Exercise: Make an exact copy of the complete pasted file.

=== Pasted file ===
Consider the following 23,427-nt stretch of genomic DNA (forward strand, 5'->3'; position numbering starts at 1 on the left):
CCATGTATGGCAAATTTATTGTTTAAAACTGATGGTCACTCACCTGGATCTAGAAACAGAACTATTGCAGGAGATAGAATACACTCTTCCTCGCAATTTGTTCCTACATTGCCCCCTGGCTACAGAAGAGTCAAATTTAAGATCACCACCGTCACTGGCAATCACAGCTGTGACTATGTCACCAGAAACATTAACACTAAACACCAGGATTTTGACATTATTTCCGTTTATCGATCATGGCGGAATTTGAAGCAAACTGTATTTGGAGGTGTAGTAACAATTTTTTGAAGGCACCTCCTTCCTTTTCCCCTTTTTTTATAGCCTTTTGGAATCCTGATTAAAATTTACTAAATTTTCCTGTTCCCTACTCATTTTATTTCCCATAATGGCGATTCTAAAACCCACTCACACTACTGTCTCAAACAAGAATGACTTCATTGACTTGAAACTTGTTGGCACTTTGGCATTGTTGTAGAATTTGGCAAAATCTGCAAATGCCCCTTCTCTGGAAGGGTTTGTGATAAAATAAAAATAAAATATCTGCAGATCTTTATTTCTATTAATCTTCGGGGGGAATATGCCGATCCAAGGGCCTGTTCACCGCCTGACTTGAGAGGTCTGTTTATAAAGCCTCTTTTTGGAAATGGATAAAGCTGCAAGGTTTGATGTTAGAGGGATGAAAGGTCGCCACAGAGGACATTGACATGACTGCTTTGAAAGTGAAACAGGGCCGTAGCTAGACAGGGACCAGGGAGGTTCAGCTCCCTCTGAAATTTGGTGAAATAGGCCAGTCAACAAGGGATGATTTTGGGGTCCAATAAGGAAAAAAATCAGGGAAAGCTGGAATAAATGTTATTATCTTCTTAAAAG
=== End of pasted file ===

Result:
Consider the following 23,427-nt stretch of genomic DNA (forward strand, 5'->3'; position numbering starts at 1 on the left):
CCATGTATGGCAAATTTATTGTTTAAAACTGATGGTCACTCACCTGGATCTAGAAACAGAACTATTGCAGGAGATAGAATACACTCTTCCTCGCAATTTGTTCCTACATTGCCCCCTGGCTACAGAAGAGTCAAATTTAAGATCACCACCGTCACTGGCAATCACAGCTGTGACTATGTCACCAGAAACATTAACACTAAACACCAGGATTTTGACATTATTTCCGTTTATCGATCATGGCGGAATTTGAAGCAAACTGTATTTGGAGGTGTAGTAACAATTTTTTGAAGGCACCTCCTTCCTTTTCCCCTTTTTTTATAGCCTTTTGGAATCCTGATTAAAATTTACTAAATTTTCCTGTTCCCTACTCATTTTATTTCCCATAATGGCGATTCTAAAACCCACTCACACTACTGTCTCAAACAAGAATGACTTCATTGACTTGAAACTTGTTGGCACTTTGGCATTGTTGTAGAATTTGGCAAAATCTGCAAATGCCCCTTCTCTGGAAGGGTTTGTGATAAAATAAAAATAAAATATCTGCAGATCTTTATTTCTATTAATCTTCGGGGGGAATATGCCGATCCAAGGGCCTGTTCACCGCCTGACTTGAGAGGTCTGTTTATAAAGCCTCTTTTTGGAAATGGATAAAGCTGCAAGGTTTGATGTTAGAGGGATGAAAGGTCGCCACAGAGGACATTGACATGACTGCTTTGAAAGTGAAACAGGGCCGTAGCTAGACAGGGACCAGGGAGGTTCAGCTCCCTCTGAAATTTGGTGAAATAGGCCAGTCAACAAGGGATGATTTTGGGGTCCAATAAGGAAAAAAATCAGGGAAAGCTGGAATAAATGTTATTATCTTCTTAAAAG